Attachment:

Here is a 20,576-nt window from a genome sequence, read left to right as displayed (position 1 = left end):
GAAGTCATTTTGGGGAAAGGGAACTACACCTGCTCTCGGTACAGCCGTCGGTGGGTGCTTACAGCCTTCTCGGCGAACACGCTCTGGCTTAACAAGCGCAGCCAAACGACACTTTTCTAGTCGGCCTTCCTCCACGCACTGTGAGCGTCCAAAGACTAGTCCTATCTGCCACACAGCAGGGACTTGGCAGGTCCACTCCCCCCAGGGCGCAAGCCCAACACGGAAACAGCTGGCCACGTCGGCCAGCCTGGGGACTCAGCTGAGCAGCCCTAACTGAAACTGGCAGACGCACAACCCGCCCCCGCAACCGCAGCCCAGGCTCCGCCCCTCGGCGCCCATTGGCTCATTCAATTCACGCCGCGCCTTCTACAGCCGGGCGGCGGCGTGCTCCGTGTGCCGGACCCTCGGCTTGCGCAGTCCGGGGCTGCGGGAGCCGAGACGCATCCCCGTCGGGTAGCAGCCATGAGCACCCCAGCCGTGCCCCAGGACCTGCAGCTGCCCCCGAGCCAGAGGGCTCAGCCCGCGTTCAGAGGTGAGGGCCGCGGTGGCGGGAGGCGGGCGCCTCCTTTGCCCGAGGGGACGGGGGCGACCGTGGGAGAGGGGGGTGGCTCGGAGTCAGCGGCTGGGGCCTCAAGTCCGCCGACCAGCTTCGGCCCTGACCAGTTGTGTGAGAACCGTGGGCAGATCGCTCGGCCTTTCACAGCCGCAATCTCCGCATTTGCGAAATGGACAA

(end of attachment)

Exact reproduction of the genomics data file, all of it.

Here is a 20,576-nt window from a genome sequence, read left to right as displayed (position 1 = left end):
GAAGTCATTTTGGGGAAAGGGAACTACACCTGCTCTCGGTACAGCCGTCGGTGGGTGCTTACAGCCTTCTCGGCGAACACGCTCTGGCTTAACAAGCGCAGCCAAACGACACTTTTCTAGTCGGCCTTCCTCCACGCACTGTGAGCGTCCAAAGACTAGTCCTATCTGCCACACAGCAGGGACTTGGCAGGTCCACTCCCCCCAGGGCGCAAGCCCAACACGGAAACAGCTGGCCACGTCGGCCAGCCTGGGGACTCAGCTGAGCAGCCCTAACTGAAACTGGCAGACGCACAACCCGCCCCCGCAACCGCAGCCCAGGCTCCGCCCCTCGGCGCCCATTGGCTCATTCAATTCACGCCGCGCCTTCTACAGCCGGGCGGCGGCGTGCTCCGTGTGCCGGACCCTCGGCTTGCGCAGTCCGGGGCTGCGGGAGCCGAGACGCATCCCCGTCGGGTAGCAGCCATGAGCACCCCAGCCGTGCCCCAGGACCTGCAGCTGCCCCCGAGCCAGAGGGCTCAGCCCGCGTTCAGAGGTGAGGGCCGCGGTGGCGGGAGGCGGGCGCCTCCTTTGCCCGAGGGGACGGGGGCGACCGTGGGAGAGGGGGGTGGCTCGGAGTCAGCGGCTGGGGCCTCAAGTCCGCCGACCAGCTTCGGCCCTGACCAGTTGTGTGAGAACCGTGGGCAGATCGCTCGGCCTTTCACAGCCGCAATCTCCGCATTTGCGAAATGGACAA